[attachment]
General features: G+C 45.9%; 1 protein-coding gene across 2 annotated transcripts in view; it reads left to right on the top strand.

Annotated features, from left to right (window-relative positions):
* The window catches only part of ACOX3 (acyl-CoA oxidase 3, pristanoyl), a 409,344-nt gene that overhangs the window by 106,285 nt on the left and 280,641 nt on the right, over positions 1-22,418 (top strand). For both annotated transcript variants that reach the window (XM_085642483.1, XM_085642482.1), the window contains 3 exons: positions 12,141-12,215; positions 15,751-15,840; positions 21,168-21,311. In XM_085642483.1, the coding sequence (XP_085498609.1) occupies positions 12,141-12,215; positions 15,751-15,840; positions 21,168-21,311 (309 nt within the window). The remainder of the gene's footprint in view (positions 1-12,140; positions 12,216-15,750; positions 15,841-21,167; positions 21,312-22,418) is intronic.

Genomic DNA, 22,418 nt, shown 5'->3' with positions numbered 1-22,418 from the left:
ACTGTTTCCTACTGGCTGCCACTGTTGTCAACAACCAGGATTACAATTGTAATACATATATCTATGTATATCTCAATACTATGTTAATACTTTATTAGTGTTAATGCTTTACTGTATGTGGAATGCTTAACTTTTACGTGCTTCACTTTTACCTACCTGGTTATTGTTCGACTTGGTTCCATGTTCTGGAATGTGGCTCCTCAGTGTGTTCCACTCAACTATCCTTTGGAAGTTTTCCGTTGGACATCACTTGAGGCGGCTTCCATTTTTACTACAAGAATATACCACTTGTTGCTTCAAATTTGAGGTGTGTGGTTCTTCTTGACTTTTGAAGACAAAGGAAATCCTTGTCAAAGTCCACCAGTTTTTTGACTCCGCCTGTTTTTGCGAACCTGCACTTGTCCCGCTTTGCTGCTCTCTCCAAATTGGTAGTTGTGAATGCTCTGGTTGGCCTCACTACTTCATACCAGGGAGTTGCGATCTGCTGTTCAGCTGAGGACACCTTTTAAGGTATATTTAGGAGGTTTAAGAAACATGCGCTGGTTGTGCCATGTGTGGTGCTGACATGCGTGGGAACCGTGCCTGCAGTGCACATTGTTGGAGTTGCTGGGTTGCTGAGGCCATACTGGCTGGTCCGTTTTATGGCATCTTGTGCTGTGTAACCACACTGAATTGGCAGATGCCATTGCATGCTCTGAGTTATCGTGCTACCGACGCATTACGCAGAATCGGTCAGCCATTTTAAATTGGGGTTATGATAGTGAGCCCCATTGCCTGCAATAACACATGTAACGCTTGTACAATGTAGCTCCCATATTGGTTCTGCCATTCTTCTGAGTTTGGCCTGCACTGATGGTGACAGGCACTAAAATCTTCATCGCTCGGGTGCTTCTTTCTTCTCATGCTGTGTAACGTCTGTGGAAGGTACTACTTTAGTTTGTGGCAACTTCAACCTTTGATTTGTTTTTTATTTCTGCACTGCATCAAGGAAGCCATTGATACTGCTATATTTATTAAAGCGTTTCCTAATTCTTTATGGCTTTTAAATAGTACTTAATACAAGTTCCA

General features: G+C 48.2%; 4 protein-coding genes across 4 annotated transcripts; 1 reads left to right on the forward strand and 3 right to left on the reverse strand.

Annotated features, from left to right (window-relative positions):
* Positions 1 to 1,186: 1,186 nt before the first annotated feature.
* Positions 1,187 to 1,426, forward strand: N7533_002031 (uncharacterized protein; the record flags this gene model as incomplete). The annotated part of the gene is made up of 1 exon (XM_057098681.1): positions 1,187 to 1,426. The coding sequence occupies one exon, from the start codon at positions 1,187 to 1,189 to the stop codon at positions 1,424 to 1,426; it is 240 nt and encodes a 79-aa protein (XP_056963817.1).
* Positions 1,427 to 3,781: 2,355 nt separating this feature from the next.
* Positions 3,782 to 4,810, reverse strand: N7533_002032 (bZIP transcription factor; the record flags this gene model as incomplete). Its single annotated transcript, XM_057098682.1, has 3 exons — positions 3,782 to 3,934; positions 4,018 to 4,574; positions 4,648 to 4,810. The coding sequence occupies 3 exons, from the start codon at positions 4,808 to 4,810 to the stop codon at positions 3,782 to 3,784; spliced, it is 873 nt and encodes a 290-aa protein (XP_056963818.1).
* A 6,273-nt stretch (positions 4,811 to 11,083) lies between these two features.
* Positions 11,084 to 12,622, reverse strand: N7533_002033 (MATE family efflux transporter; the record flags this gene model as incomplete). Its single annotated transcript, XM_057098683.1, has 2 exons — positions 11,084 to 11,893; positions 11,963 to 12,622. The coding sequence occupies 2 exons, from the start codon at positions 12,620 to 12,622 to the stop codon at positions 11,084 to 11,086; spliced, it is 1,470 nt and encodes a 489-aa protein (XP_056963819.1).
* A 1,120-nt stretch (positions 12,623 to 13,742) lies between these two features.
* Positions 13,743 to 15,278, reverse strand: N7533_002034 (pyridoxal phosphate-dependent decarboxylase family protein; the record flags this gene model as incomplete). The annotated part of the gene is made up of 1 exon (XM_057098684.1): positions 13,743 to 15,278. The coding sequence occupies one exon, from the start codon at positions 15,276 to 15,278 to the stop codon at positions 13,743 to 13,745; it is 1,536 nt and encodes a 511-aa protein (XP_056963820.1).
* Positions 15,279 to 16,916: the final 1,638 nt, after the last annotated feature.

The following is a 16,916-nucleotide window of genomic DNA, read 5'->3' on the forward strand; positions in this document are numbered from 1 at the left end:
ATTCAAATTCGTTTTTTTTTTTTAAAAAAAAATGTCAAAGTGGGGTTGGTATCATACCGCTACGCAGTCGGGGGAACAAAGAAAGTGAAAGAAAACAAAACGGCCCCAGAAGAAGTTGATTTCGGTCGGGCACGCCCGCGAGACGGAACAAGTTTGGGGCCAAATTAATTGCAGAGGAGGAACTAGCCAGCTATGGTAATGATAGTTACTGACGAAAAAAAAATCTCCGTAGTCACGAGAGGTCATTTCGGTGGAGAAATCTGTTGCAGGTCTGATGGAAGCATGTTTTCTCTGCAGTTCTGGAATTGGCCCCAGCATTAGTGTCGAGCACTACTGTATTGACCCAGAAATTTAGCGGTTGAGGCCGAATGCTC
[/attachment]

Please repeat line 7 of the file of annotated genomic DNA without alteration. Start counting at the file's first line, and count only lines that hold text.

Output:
Annotated features, from left to right (window-relative positions):